WASHINGTON, DC – According to a yearly survey by the American Red Cross, more than 25% of Americans in 2014 have no emergency savings in their blood banks. Of those who do have emergency savings, only about half have the recommended six months’ worth of blood readily accessible.
“People can barely save enough cash to pay the bills, pay off the mortgage, I definitely understand that,” responded Wendy Fargo of the American Red Cross and a newly-wed with iron-deficiency anemia. “Saving blood isn’t on the table for most.”
For many Americans like Wendy, it has been very difficult to prioritize any kind of saving – money, blood, sperm, or urine – given the recent recession.
Fargo added: “I don’t even know my blood type.”
Unfortunately, the lack of blood bank savings is playing itself out more frequently in American healthcare and is leading to extreme scenarios for patients without emergency savings in dire need of life-saving transfusion: they borrow someone else’s blood.
“I feel so bad asking someone for cash when I can’t make ends meet,” says Scott Trade, a teacher prone to spontaneous nosebleeds and earbleeds. “Imagine how I feel when I ask someone for their blood? I try to pay them back as soon as possible, but sometimes it’s not possible.” He added: “My parents hate when I keep asking for blood.”
Most experts agree that the best thing people can do to prepare for blood-soaked bumps down the road is to have quick access to an emergency blood savings account. Though blood advisors acknowledge today’s difficult hematologic climate, it should, if anything, be more motivation to create an emergency fund. Ideally, experts say, an emergency fund should last at least six months. The most common reason for needing an emergency fund is due to a sudden and unexpected loss of blood.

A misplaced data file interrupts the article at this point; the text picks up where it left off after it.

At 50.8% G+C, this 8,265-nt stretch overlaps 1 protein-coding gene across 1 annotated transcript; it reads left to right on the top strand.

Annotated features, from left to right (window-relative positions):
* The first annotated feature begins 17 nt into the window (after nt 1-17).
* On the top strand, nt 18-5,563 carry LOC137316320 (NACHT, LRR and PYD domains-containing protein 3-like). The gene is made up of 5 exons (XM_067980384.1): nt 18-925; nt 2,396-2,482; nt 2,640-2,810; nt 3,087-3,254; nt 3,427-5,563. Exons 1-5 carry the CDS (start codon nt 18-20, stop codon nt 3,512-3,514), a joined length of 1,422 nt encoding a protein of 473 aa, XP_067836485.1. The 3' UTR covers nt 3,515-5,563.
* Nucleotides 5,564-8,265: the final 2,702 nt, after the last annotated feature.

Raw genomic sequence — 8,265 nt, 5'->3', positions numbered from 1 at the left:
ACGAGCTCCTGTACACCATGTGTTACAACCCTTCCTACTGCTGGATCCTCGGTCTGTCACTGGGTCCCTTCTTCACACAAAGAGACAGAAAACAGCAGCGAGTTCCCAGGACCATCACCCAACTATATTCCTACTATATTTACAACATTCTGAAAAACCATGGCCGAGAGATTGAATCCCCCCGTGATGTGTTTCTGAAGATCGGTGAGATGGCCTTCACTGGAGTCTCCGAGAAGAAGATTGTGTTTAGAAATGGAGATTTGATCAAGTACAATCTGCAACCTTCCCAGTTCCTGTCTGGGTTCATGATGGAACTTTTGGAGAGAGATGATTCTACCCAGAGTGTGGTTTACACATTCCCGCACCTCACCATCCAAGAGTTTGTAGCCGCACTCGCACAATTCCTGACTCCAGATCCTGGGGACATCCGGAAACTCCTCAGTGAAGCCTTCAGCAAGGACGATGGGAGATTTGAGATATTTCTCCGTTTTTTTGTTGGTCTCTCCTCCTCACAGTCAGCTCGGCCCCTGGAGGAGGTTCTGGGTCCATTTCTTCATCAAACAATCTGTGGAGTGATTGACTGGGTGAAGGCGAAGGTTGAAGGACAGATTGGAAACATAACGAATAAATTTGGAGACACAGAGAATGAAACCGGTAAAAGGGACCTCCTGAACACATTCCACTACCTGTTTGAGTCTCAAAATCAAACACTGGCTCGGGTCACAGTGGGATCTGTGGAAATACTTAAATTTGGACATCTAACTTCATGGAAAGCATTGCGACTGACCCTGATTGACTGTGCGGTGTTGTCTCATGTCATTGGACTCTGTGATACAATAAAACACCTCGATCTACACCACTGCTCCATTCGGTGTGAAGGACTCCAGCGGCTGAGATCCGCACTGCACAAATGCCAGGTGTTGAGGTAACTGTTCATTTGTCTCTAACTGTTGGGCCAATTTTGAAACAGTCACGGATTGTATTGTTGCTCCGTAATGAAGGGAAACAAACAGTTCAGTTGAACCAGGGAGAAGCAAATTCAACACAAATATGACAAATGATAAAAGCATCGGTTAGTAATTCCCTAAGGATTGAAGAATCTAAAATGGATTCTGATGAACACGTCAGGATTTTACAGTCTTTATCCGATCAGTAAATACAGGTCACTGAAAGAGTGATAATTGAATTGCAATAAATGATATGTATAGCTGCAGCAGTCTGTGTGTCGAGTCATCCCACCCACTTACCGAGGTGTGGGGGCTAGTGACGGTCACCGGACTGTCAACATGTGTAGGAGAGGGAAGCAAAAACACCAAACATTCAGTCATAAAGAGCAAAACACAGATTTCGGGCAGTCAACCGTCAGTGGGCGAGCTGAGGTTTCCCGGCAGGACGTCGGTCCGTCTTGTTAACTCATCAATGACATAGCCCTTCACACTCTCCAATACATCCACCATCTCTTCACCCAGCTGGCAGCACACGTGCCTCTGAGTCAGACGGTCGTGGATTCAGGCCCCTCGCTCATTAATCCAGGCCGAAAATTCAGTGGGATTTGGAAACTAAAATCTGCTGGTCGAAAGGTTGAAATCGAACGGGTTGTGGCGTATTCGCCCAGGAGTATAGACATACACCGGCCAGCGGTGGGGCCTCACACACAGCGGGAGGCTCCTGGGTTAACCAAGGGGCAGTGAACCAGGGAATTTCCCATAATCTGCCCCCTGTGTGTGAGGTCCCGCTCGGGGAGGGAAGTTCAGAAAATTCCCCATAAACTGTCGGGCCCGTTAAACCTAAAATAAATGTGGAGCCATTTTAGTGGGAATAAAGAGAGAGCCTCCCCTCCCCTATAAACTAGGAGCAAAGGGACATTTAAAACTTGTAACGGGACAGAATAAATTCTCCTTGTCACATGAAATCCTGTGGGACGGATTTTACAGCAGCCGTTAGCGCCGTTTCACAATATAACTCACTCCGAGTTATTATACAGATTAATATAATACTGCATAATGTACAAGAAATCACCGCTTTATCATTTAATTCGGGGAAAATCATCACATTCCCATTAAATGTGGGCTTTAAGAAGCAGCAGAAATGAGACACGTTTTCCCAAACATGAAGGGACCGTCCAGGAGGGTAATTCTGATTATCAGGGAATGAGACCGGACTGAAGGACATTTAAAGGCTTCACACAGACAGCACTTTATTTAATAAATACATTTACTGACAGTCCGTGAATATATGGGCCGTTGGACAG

“Blood loss comes in many forms, which is why it’s so difficult to manage,” says hematologist JD Morgan. “Blood loss sucks and it never happens at a convenient time.”
According to blood advisors, creating an emergency fund isn’t impossible but it requires time and patience. First thing’s first: start small.
“Each month, just save a half unit of blood,” says blood bank technologist Chris Schwab. “Before you know it, your circulatory savings will get bigger and bigger and you’ll get used to that blood not circulating in your body. You won’t miss it at all.”
At a minimum, experts recommend opening a savings account at your current blood bank and making monthly deposits. Some blood banks have the option of scheduling bi-monthly phlebotomy, thereby making blood savings automatic. They also recommend taking the time to research banks on minimum blood balance requirements and bloody overdraft fees. Some blood banks may even offer free checking accounts and free ATM use.
Another suggestion is to use high-yield blood bank savings accounts to maximize interest.
“Keep the fund fairly liquid so that the blood is quickly accessed in case of an emergency,” says Dr. Morgan.
Finally, the last piece of advice is to be disciplined and frugal.
“Don’t go off hemorrhaging blood left and right, just for the sake of it,” says Schwab. “Be smart. You just never know when you might exsanguinate and need blood.”